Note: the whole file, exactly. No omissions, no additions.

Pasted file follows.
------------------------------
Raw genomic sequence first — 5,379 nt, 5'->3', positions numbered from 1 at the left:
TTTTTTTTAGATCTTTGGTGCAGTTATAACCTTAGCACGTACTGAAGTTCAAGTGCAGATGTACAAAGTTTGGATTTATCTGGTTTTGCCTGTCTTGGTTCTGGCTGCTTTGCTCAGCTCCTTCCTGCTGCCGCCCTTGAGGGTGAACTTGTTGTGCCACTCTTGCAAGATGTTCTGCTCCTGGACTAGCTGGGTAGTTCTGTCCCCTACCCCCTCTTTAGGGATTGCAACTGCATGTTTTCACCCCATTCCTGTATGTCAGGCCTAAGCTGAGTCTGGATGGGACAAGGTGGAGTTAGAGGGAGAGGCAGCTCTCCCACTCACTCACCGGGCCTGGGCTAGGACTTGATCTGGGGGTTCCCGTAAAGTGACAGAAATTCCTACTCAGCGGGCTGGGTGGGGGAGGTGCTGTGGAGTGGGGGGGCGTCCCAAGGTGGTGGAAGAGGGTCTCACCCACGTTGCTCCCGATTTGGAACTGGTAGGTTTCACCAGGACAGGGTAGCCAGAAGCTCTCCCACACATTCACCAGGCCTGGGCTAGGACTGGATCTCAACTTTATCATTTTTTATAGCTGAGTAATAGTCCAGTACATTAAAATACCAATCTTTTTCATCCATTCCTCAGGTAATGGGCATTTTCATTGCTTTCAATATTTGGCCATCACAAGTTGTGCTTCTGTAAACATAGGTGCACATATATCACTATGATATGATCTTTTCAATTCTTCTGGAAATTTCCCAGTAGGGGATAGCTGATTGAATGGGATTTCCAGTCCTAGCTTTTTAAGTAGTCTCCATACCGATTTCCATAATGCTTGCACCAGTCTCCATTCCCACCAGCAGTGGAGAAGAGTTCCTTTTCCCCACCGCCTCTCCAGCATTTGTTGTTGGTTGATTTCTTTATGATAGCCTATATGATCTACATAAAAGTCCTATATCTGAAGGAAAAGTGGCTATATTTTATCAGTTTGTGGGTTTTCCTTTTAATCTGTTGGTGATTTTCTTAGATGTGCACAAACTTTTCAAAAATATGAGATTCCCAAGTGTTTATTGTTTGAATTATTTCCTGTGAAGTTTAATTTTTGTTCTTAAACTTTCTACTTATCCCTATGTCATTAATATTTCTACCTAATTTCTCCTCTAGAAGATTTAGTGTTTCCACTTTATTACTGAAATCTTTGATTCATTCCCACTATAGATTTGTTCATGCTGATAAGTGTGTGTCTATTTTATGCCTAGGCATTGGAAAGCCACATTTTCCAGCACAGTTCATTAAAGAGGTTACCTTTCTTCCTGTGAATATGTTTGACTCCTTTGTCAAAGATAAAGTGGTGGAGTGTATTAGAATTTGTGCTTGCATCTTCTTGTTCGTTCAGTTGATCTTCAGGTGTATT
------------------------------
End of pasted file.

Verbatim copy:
Raw genomic sequence first — 5,379 nt, 5'->3', positions numbered from 1 at the left:
TTTTTTTTAGATCTTTGGTGCAGTTATAACCTTAGCACGTACTGAAGTTCAAGTGCAGATGTACAAAGTTTGGATTTATCTGGTTTTGCCTGTCTTGGTTCTGGCTGCTTTGCTCAGCTCCTTCCTGCTGCCGCCCTTGAGGGTGAACTTGTTGTGCCACTCTTGCAAGATGTTCTGCTCCTGGACTAGCTGGGTAGTTCTGTCCCCTACCCCCTCTTTAGGGATTGCAACTGCATGTTTTCACCCCATTCCTGTATGTCAGGCCTAAGCTGAGTCTGGATGGGACAAGGTGGAGTTAGAGGGAGAGGCAGCTCTCCCACTCACTCACCGGGCCTGGGCTAGGACTTGATCTGGGGGTTCCCGTAAAGTGACAGAAATTCCTACTCAGCGGGCTGGGTGGGGGAGGTGCTGTGGAGTGGGGGGGCGTCCCAAGGTGGTGGAAGAGGGTCTCACCCACGTTGCTCCCGATTTGGAACTGGTAGGTTTCACCAGGACAGGGTAGCCAGAAGCTCTCCCACACATTCACCAGGCCTGGGCTAGGACTGGATCTCAACTTTATCATTTTTTATAGCTGAGTAATAGTCCAGTACATTAAAATACCAATCTTTTTCATCCATTCCTCAGGTAATGGGCATTTTCATTGCTTTCAATATTTGGCCATCACAAGTTGTGCTTCTGTAAACATAGGTGCACATATATCACTATGATATGATCTTTTCAATTCTTCTGGAAATTTCCCAGTAGGGGATAGCTGATTGAATGGGATTTCCAGTCCTAGCTTTTTAAGTAGTCTCCATACCGATTTCCATAATGCTTGCACCAGTCTCCATTCCCACCAGCAGTGGAGAAGAGTTCCTTTTCCCCACCGCCTCTCCAGCATTTGTTGTTGGTTGATTTCTTTATGATAGCCTATATGATCTACATAAAAGTCCTATATCTGAAGGAAAAGTGGCTATATTTTATCAGTTTGTGGGTTTTCCTTTTAATCTGTTGGTGATTTTCTTAGATGTGCACAAACTTTTCAAAAATATGAGATTCCCAAGTGTTTATTGTTTGAATTATTTCCTGTGAAGTTTAATTTTTGTTCTTAAACTTTCTACTTATCCCTATGTCATTAATATTTCTACCTAATTTCTCCTCTAGAAGATTTAGTGTTTCCACTTTATTACTGAAATCTTTGATTCATTCCCACTATAGATTTGTTCATGCTGATAAGTGTGTGTCTATTTTATGCCTAGGCATTGGAAAGCCACATTTTCCAGCACAGTTCATTAAAGAGGTTACCTTTCTTCCTGTGAATATGTTTGACTCCTTTGTCAAAGATAAAGTGGTGGAGTGTATTAGAATTTGTGCTTGCATCTTCTTGTTCGTTCAGTTGATCTTCAGGTGTATT